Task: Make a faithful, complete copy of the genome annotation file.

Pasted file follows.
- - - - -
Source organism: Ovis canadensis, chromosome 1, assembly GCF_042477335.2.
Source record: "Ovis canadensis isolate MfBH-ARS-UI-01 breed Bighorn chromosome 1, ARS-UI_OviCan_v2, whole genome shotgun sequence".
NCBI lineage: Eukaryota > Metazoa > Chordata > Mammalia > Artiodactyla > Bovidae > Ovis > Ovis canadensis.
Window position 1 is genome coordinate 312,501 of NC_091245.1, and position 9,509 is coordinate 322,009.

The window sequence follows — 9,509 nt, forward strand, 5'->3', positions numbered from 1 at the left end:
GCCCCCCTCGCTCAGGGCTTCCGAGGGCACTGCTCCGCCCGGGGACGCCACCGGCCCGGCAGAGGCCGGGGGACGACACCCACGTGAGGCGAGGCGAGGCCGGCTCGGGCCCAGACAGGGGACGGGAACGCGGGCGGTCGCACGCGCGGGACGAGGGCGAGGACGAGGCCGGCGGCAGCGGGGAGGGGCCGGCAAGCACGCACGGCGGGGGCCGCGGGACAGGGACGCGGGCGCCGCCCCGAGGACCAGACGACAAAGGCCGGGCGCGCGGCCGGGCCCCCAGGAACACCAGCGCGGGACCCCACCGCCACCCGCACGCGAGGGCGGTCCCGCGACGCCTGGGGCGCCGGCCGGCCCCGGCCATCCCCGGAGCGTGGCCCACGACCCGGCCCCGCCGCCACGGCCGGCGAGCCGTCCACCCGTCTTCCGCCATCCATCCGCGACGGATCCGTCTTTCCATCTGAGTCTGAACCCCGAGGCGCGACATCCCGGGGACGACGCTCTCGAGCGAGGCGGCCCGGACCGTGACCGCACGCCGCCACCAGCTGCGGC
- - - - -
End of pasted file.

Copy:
Source organism: Ovis canadensis, chromosome 1, assembly GCF_042477335.2.
Source record: "Ovis canadensis isolate MfBH-ARS-UI-01 breed Bighorn chromosome 1, ARS-UI_OviCan_v2, whole genome shotgun sequence".
NCBI lineage: Eukaryota > Metazoa > Chordata > Mammalia > Artiodactyla > Bovidae > Ovis > Ovis canadensis.
Window position 1 is genome coordinate 312,501 of NC_091245.1, and position 9,509 is coordinate 322,009.

The window sequence follows — 9,509 nt, forward strand, 5'->3', positions numbered from 1 at the left end:
GCCCCCCTCGCTCAGGGCTTCCGAGGGCACTGCTCCGCCCGGGGACGCCACCGGCCCGGCAGAGGCCGGGGGACGACACCCACGTGAGGCGAGGCGAGGCCGGCTCGGGCCCAGACAGGGGACGGGAACGCGGGCGGTCGCACGCGCGGGACGAGGGCGAGGACGAGGCCGGCGGCAGCGGGGAGGGGCCGGCAAGCACGCACGGCGGGGGCCGCGGGACAGGGACGCGGGCGCCGCCCCGAGGACCAGACGACAAAGGCCGGGCGCGCGGCCGGGCCCCCAGGAACACCAGCGCGGGACCCCACCGCCACCCGCACGCGAGGGCGGTCCCGCGACGCCTGGGGCGCCGGCCGGCCCCGGCCATCCCCGGAGCGTGGCCCACGACCCGGCCCCGCCGCCACGGCCGGCGAGCCGTCCACCCGTCTTCCGCCATCCATCCGCGACGGATCCGTCTTTCCATCTGAGTCTGAACCCCGAGGCGCGACATCCCGGGGACGACGCTCTCGAGCGAGGCGGCCCGGACCGTGACCGCACGCCGCCACCAGCTGCGGC